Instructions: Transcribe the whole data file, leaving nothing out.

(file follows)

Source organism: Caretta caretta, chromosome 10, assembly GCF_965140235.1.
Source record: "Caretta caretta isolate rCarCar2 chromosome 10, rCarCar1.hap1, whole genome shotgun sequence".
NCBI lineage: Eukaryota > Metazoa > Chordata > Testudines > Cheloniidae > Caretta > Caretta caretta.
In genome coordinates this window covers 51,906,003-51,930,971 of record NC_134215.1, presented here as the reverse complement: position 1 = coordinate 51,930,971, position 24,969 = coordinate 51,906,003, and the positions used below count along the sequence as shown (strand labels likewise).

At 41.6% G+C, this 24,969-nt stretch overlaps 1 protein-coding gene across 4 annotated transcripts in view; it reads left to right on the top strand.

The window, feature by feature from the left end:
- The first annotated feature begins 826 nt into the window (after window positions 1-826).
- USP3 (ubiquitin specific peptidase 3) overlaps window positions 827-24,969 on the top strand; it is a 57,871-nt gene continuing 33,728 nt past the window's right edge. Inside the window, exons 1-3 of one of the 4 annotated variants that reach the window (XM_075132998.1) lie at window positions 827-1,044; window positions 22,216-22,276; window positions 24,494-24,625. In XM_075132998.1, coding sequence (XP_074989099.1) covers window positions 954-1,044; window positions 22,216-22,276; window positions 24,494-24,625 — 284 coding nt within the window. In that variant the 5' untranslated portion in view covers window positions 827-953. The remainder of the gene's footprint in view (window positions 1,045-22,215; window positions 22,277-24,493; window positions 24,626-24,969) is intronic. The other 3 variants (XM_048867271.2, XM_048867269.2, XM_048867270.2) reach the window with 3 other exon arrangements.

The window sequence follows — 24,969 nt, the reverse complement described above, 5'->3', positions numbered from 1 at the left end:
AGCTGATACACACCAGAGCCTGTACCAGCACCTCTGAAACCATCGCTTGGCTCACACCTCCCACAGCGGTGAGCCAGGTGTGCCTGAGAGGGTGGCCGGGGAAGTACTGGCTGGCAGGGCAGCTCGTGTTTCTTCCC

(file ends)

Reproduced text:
Source organism: Caretta caretta, chromosome 10, assembly GCF_965140235.1.
Source record: "Caretta caretta isolate rCarCar2 chromosome 10, rCarCar1.hap1, whole genome shotgun sequence".
NCBI lineage: Eukaryota > Metazoa > Chordata > Testudines > Cheloniidae > Caretta > Caretta caretta.
In genome coordinates this window covers 51,906,003-51,930,971 of record NC_134215.1, presented here as the reverse complement: position 1 = coordinate 51,930,971, position 24,969 = coordinate 51,906,003, and the positions used below count along the sequence as shown (strand labels likewise).

At 41.6% G+C, this 24,969-nt stretch overlaps 1 protein-coding gene across 4 annotated transcripts in view; it reads left to right on the top strand.

The window, feature by feature from the left end:
- The first annotated feature begins 826 nt into the window (after window positions 1-826).
- USP3 (ubiquitin specific peptidase 3) overlaps window positions 827-24,969 on the top strand; it is a 57,871-nt gene continuing 33,728 nt past the window's right edge. Inside the window, exons 1-3 of one of the 4 annotated variants that reach the window (XM_075132998.1) lie at window positions 827-1,044; window positions 22,216-22,276; window positions 24,494-24,625. In XM_075132998.1, coding sequence (XP_074989099.1) covers window positions 954-1,044; window positions 22,216-22,276; window positions 24,494-24,625 — 284 coding nt within the window. In that variant the 5' untranslated portion in view covers window positions 827-953. The remainder of the gene's footprint in view (window positions 1,045-22,215; window positions 22,277-24,493; window positions 24,626-24,969) is intronic. The other 3 variants (XM_048867271.2, XM_048867269.2, XM_048867270.2) reach the window with 3 other exon arrangements.

The window sequence follows — 24,969 nt, the reverse complement described above, 5'->3', positions numbered from 1 at the left end:
AGCTGATACACACCAGAGCCTGTACCAGCACCTCTGAAACCATCGCTTGGCTCACACCTCCCACAGCGGTGAGCCAGGTGTGCCTGAGAGGGTGGCCGGGGAAGTACTGGCTGGCAGGGCAGCTCGTGTTTCTTCCC